Neighbourhood kids of all ages have been enjoying Haro Woods – but have the woods enjoyed them? Are they really enjoying nature? Do they need to bike in the woods?
The kids love to dig: I see them daily on their bikes, with shovels hanging out of their backpacks, kids from elementary and middle schools in the area. They form large mounds of soil and dig great trenches around trees, sometimes several feet long – effectively re-landscaping the forest. Then they jump, pushing dirt out from their bike tires.
What is wrong with this? Are they are finding a way to enjoy nature?
But what about the old forest rule: “Take only memories – and leave only footprints.” The damage done to the trees and plants by biking on trails is great. The soil gets compacted, so oxygen cannot reach plant roots. Native plants get torn out or are just trampled. There must be education to teach children how to respect and understand delicate ecosystems.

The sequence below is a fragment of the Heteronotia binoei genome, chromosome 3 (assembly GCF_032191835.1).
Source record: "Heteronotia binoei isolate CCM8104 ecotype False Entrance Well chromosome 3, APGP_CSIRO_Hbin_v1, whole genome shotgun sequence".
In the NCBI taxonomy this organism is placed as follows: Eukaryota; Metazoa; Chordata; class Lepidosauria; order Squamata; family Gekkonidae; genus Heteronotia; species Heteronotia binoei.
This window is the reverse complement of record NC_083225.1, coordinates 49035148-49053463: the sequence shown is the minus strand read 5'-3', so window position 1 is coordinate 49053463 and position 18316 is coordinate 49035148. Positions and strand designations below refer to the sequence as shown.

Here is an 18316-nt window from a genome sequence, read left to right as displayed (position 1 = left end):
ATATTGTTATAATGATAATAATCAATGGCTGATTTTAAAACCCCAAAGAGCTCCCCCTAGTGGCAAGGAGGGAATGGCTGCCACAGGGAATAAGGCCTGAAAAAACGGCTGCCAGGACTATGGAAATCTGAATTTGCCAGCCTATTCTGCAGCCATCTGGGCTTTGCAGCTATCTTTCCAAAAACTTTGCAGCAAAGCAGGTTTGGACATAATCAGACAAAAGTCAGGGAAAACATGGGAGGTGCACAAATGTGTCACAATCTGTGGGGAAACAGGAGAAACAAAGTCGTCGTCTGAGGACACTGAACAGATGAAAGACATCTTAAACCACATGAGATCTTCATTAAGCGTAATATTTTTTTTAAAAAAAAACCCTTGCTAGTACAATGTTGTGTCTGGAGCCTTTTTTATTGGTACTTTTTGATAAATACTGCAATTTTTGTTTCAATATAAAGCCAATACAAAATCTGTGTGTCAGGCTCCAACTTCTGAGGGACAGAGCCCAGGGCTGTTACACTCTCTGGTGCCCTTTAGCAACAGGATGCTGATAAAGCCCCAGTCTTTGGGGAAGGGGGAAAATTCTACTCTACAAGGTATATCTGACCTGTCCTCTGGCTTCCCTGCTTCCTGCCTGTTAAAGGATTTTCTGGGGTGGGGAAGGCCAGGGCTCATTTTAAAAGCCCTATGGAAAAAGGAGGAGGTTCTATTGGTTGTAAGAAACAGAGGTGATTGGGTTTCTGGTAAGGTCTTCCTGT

I have been reconcile my love for the forest and my love for children, and have realized that there is no reason for them to contradict each other.
All the children need is a pile of dirt for their bike jump landscaping and a few logs. They do not need a forest for this – the forest is unfortunately the only place were there is dirt. Look around: do you ever see an area with just earth? In most areas, we have either concrete, or lawn. These children need an area they can work and landscape into bike jumps. We just need a field – any field would do –and a load of dirt, perhaps the dirt they are removing from Haro Woods for the attenuation tank.
The issue of liability often comes up, but won’t a sign that says: “At your own risk" remove that issue? If there is a field available, won’t someone provide it for the neighbourhood kids?
There would be many grateful kids if there were.
– Katrina Madsen (Cadboro Bay Resident)